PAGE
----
It's fascinating stuff, true, but you won't get very warm that way.

After a while the Telehandler came back from Winchcombe, where it had unloaded the 96 sleepers, and took over the lifting of the old wooden sleepers. This released Stevie to pick up the concretes at the back.

Finally all the sleepers were gone, a great step forward.

From now on things get better, as we start adding the spent ballast back and shortly after that, relay the track.

First to be addressed is the stop block.

Dave lifted the far end with the Telehandler, whereupon three of us pushed the first load of spent ballast underneath.

The Telehandler then went to the other end and lifted that up too.

Stevie came and threw some ballast in that as well.

And finally - the lucky 3 volunteers who had wisely thought to bring shovels were allowed to shovel the ballast under the sleepers of the stop block, so that it ended the day more or less equal in height to the main line running behind it.

We called it a day there, as a lot of digging out of spent ballast is now required, and Stevie will be doing that tomorrow. The relaying of the siding tracks can then be started the following working day.

The bolting down and keying up gang were also coming to a close, as the sun began to disappear behind the mess coach. They did the whole of the stretch laid so far, so that bit is now ticked off.

This section is now ready for more sleepers, and more rail.

A quick look at Broadway

The contractor here is making good progress, working every day of the week.

During the brief visit the coach turning area was being prepared. More kerbs need to be laid here, once the levels are correct.

The station forecourt has now been completely dug out back to the natural clay underneath, and a layer of ballast added.

The whole site has a slight slope to the left, where the stormwater drain and gullies are situated.

The line of the granite kerbs is now much clearer.

More granite kerbs need laying on the left here, and the area has been excavated in readiness.

There's also a more noticeable lift into the B&B.

Despite a big notice asking people not to turn in there, a surprising number of people do, so it's good to make the difference in properties clearer.

The private footsteps for the stationmaster (as was) have had a refreshing refurbishment with newer sleepers.

This is how the Broadway stationmaster, and indeed the 4 staff that lived in the cottages behind, had a short cut down to the station entrance by the footbridge.

The steps are no longer used very much, but they are part of the history of the station.

A last look at the forecourt here. It looks so much better now that the granite kerbs have been revealed. The original plan was for no kerbstones at all, but heritage supporters were able to argue the case after a source of supply was found in Leamington.

Original kerbstones can still be seen at Hall Green for example.

The end of the canopy is temporary and the space on the right will receive the canopy extension currently being fabricated at Toddington. This will give a 6m overhang, a big circulating space underneath and accept the bottom end of the footsteps. We hope to bring these to Broadway during this winter season.


  1. How many sleepers are required from Broadway home signal to Honeybourne station loop.... ;-)

  2. A great and informative blog

    1. Michael Slipper,

      I agree with you. There are three separate reports written by Jo.

      Well done on all the activities.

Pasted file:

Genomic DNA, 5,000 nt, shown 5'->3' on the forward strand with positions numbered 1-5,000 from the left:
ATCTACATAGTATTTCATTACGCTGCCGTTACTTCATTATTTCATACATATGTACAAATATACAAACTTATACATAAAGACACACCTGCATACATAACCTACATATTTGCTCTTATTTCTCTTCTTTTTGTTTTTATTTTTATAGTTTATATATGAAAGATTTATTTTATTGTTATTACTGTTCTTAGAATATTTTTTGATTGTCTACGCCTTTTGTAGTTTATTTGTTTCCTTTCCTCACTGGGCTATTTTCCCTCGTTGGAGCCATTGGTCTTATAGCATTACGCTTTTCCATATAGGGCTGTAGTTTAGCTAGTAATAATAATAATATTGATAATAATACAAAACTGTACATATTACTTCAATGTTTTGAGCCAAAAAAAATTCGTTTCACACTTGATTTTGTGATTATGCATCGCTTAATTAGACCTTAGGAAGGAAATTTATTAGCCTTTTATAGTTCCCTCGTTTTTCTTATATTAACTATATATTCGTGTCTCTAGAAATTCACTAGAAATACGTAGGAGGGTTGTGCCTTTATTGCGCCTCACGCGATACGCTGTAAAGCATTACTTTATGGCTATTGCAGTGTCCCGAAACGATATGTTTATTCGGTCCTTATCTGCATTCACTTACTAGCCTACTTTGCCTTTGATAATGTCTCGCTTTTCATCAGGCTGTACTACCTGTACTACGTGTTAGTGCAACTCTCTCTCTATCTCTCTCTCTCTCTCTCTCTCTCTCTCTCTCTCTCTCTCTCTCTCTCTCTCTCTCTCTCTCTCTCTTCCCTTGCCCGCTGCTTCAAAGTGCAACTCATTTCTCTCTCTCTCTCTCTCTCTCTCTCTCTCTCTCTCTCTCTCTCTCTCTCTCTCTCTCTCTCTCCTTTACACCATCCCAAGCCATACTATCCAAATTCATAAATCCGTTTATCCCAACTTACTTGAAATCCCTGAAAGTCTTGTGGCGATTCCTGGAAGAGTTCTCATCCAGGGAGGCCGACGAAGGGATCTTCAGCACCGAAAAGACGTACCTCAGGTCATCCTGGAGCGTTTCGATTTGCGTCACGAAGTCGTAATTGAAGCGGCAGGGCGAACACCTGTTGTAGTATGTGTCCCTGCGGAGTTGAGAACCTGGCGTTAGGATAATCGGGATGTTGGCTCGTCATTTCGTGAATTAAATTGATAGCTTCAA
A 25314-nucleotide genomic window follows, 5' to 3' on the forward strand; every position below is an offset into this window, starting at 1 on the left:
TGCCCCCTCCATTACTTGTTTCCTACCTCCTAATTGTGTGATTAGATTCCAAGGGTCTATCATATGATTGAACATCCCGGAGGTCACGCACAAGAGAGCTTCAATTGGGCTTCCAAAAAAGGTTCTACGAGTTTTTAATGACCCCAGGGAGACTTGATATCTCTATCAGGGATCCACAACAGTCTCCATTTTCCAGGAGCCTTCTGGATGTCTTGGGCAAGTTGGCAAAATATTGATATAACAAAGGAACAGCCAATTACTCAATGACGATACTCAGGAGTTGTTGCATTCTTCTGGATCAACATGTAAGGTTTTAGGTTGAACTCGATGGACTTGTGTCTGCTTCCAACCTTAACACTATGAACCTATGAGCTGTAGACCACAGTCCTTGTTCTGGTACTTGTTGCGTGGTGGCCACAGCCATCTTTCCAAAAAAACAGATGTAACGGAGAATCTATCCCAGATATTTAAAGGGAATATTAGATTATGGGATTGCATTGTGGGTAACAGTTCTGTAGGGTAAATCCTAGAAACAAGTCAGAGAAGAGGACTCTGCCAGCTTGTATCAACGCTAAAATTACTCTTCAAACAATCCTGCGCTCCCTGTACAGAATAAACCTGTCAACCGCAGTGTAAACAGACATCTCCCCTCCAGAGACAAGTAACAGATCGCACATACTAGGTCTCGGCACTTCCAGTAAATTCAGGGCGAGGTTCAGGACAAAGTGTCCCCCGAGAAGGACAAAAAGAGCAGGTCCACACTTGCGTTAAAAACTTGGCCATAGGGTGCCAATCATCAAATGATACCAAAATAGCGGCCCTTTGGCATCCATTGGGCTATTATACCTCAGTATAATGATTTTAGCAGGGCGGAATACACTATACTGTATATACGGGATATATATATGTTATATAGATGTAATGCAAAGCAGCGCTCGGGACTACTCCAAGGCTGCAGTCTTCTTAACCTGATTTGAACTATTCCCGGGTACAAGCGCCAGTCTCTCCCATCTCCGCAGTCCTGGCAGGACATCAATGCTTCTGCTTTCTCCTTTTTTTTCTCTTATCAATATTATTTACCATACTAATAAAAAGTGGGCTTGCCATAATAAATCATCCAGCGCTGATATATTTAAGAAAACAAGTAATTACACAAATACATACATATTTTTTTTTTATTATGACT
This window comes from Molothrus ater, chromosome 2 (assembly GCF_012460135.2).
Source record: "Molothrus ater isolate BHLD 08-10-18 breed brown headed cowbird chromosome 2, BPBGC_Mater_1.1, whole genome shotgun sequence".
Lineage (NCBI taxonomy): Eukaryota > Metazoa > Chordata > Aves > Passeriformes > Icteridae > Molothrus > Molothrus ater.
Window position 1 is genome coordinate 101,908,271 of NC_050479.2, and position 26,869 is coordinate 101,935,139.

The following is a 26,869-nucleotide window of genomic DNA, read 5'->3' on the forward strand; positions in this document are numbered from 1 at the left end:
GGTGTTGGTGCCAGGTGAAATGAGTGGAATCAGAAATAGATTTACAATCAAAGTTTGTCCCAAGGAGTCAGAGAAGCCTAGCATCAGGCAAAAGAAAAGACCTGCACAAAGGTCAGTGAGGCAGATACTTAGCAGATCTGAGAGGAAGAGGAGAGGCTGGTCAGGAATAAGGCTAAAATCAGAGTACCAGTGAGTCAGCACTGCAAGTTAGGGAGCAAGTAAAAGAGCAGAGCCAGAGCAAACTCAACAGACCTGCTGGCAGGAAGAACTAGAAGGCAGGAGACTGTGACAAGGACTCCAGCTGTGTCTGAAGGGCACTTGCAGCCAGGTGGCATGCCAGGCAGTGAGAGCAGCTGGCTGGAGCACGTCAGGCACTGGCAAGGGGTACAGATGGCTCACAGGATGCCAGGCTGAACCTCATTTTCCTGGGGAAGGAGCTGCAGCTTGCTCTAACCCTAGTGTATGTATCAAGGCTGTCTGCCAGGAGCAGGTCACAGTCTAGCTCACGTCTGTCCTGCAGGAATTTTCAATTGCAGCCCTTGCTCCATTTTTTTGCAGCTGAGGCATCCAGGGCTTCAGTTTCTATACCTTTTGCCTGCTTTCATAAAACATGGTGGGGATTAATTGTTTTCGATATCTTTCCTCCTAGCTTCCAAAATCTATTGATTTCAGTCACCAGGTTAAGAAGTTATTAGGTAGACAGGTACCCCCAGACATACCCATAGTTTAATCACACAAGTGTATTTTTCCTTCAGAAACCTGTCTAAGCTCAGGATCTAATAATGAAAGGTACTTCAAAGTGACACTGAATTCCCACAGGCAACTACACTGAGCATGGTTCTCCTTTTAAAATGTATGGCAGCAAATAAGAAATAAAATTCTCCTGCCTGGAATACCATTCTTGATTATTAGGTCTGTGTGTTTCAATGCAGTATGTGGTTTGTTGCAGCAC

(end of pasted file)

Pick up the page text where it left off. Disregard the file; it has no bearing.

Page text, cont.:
Marvelous work done by one and all.


    2. Agreed x2. This is by a country mile the most informative, detailed blog of any preservation project in the nation. And there are some pretty good ones out there. Please keep it up Jo, it's inspirational to us armchair types so must be even more so to you guys who actually get your hands dirty

  3. Fab!! (in a hurry too visit Lago Maggiore Jo)

    1. 'Cannobio, Cannobio, prossima fermata Cannobio'

  4. I wonder if there is some kind of mechanical sieve that can be hired in for jobs like this to sort the re-usable balast from the soil & ash...

    1. Network Rail has ballast cleaners, which are basically massive vacuums which suck up the ballast, screen out the rubbish, and deposit the cleaned ballast back on the track. Here's a video of one in operation:

      The Cambrian Railway at Oswestry has a static ballast screener, which is a slightly more primitive machine...

      By the way, the Cambrian Railways PW blog is a good read, if you're interested in relaying projects. I'm fascinated to see they've got a section of slab track:

      Ballast does wear out eventually - it can't be cleaned and replaced indefinitely. Over time the sharp angles of the individual stones smooth off, and don't lock together so well. This allows the track to move about too much as passing trains exert forces on it.

      You can get away with rounded ballast if you're only running lightweight and/or slow trains. The Volks Electric Railway at Brighton uses beach pebbles for ballast. But for most railways new, sharp, granite ballast will be needed in the end. This is why buying 'spent' ballast from Network Rail is a false economy...there's a reason they're getting rid of it!

    2. On the KESR in the 1970s we had a short stretch of track where we tried beach shingle from Dungeness, where it is plentiful.

      Not a good idea. It was like laying track on marbles, it didn't hold the track together at all and it wobbled about.

      To add insult to injury, the area where the beach was tried was henceforth called '(insert name of person whose idea it was)'s slip'!

    3. Something like the Cambrian's static ballast screener would be ideal for this kind of job... could have set it up in the car park and it could have processed the spent ballast as it was dumped!

  5. Excellent work! Both on the Broadway footbridge additions and on the track!
    With the wintery pics ( i.e. SNOW), you could think about a new seasonal set of cards/calendar for next Christmas!
    Regards, Paul.

    1. You have nearly hit the nail on the head.
      In fact another volunteer asked me to take a picture of a signal box, should there ever be snow.

      Happy to oblige!

  6. Hi Jo. Thanks for the info - looking forward to seeing those footbridge steps being installed! And we can keep an eye on progress with the new webcam which I've just found. For those who haven't stumbled upon it yet, it's available on which is a new blog (I think by Vic).
    The camera works perfectly on my computer, but not on my Samsung Smart TV frustratingly!